I think it’s good to look forward to things, to have something on the horizon that is kind of out there but within our sight and reach. I think sometimes that’s why we plan vacations, not to necessarily escape our regular-every-day- lives but to fully live them.
Not only is it wise to do so, it is needed.
I realize now, all the big trips I’ve ever been on have been planned by someone otheer than myself. When I was in direct sales, I received the itinerary months prior to the departure date for the free trip I earned and just showed up wide-eyed and ready to adventure. As a family, we headed to Rehoboth Beach each summer with extended family, which was booked by my mother and basically was like winning the lottery because Grandma’s afford tired mothers the ability to sleep past the butt crack of dawn.
I truly have been a kept woman when it comes to vacation planning.
But as life does, life changed.
So a couple of weeks ago, after months of talking about it, I woke up and called my mother’s travel agent. “Hi Joyce. This is August. Cindy’s daughter. I want to book a cruise for myself and three kids. I want to go in July and I want to leave from Baltimore. What do you have?”
Within five-minutes I was booked and in July, the kids and I will make a five-night jaunt to Bermuda a reality. The experience of booking and subsequently paying (a sobering experience) has been incredibly empowering. I saw my horizon and I knew what I wanted and since I am not fond of details, I’m grateful that other people are and know how to get me where I want to go.
I feel like such an adult.
Besides learning how to be my age, I especially love to travel. I love to explore and make new discoveries. I enjoy meeting interesting people and having new experiences and through it, am able to see, hear and taste different cultures and ways of living. It broadens my horizon and my persepctive…which is an adult thing to do.
But every time I get away, no matter how far I go or how much fun I have, it’s always good to go Home.
I use the example of physically going to a destination as a metaphor of what many of us do in everyday life, but instead of traveling TO somewhere physically, we use our thought-life as the vehicle that whisks us away. We dream about that perfect destination and what life would be like if we could just get there…
We day-dream and jaunt in and out of our present day reality to places in our future. We do it with relationships, the jobs that we have, the houses we live in, the cars that we drive and the clothes that we wear. We attempt to escape our present day sufferings by longing to trade in our current life for another. We romanticize how if we could just inch towards…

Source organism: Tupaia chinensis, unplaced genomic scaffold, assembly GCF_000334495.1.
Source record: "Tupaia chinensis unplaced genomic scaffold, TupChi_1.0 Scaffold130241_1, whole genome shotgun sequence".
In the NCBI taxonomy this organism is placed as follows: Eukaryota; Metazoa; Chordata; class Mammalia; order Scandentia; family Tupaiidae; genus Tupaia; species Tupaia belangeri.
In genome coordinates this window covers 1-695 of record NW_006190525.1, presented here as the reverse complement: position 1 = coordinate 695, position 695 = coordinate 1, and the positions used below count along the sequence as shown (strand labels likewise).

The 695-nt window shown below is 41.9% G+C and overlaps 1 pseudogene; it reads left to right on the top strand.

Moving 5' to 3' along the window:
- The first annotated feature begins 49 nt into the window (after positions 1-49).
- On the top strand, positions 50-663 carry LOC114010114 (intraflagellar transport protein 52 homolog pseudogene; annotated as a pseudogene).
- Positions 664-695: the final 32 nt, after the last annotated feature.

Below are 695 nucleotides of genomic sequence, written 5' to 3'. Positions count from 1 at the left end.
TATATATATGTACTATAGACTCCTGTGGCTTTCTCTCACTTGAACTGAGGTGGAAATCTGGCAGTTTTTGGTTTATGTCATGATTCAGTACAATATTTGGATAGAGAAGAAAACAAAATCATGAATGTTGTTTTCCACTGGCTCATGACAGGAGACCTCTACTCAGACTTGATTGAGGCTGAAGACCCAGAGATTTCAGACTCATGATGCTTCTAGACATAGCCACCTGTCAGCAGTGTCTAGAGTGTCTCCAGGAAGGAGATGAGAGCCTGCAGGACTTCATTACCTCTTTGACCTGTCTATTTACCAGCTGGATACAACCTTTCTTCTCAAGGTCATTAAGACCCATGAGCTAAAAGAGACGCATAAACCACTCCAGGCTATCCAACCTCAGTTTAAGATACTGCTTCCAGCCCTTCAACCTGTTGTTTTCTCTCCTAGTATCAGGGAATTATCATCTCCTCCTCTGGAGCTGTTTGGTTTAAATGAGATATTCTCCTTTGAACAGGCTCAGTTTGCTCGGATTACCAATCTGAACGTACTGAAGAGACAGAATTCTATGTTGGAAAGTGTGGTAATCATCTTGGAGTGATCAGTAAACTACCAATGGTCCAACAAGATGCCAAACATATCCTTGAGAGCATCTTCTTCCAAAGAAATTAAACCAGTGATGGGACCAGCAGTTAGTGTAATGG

Our life would be better. More complete. Somehow different. But often times, that little visit riddle’s us with anxiety, stress, worry and fear. “How in the hell am I going to get there?” That thought steals our current moment, propelling us to figure the future out. We get ahead of ourselves, trying to fix and manipulate situations that haven’t yet, or may ever happen.
We also have the propensity to travel backwards in time to our past, replaying certain experiences in our heads like we have front row seats to an old Shakespearean tragedy which never really gets us where we ultimately want to go. Often times, hanging out too long in those VIP seats makes us susceptible to bouts of depression, resentment, shame and emotions that are hurrid and spastic. We become unsteady and those thoughts and feelings fill us with dread. They make it difficult to roll out of bed, have an attitude of gratitude and take the necessary steps to live in the here and the now. It’s a vicious cycle of expectation, disappointment, reaction and guilt. Wounding and offense envelope us.
How can I speak of such things?
I’ve lived such things.
Our thought travel navigate our life choices. Our behavior is dictated by what we think on and where we dwell. If we want to keep rehashing our past, we will live there, most likely sounding like a broken and boring record to any unlucky soul within ear shot. Similarly, if we want to keep dreaming about all these great and wonderful things we will someday have or do, but never take steps in the here and the now…we diminsh our credibility as well as our voice.